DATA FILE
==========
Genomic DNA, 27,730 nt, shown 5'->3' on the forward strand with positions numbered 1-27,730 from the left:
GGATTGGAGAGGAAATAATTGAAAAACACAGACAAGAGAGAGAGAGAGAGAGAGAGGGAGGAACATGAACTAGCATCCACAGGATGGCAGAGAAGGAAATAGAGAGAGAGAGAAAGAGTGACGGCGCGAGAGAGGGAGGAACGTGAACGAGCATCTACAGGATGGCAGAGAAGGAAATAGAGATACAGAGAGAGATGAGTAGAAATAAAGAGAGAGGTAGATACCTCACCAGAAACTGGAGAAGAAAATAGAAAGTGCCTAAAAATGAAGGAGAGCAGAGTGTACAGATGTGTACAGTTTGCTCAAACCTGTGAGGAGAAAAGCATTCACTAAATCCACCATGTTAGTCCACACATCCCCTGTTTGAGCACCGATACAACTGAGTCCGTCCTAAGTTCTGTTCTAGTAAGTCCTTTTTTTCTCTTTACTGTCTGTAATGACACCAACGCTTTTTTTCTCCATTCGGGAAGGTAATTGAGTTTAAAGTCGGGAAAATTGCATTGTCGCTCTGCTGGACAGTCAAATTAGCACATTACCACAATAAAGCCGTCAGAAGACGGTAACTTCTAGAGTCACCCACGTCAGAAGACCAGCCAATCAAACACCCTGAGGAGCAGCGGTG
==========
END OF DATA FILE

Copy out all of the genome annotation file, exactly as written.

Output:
Genomic DNA, 27,730 nt, shown 5'->3' on the forward strand with positions numbered 1-27,730 from the left:
GGATTGGAGAGGAAATAATTGAAAAACACAGACAAGAGAGAGAGAGAGAGAGAGAGGGAGGAACATGAACTAGCATCCACAGGATGGCAGAGAAGGAAATAGAGAGAGAGAGAAAGAGTGACGGCGCGAGAGAGGGAGGAACGTGAACGAGCATCTACAGGATGGCAGAGAAGGAAATAGAGATACAGAGAGAGATGAGTAGAAATAAAGAGAGAGGTAGATACCTCACCAGAAACTGGAGAAGAAAATAGAAAGTGCCTAAAAATGAAGGAGAGCAGAGTGTACAGATGTGTACAGTTTGCTCAAACCTGTGAGGAGAAAAGCATTCACTAAATCCACCATGTTAGTCCACACATCCCCTGTTTGAGCACCGATACAACTGAGTCCGTCCTAAGTTCTGTTCTAGTAAGTCCTTTTTTTCTCTTTACTGTCTGTAATGACACCAACGCTTTTTTTCTCCATTCGGGAAGGTAATTGAGTTTAAAGTCGGGAAAATTGCATTGTCGCTCTGCTGGACAGTCAAATTAGCACATTACCACAATAAAGCCGTCAGAAGACGGTAACTTCTAGAGTCACCCACGTCAGAAGACCAGCCAATCAAACACCCTGAGGAGCAGCGGTG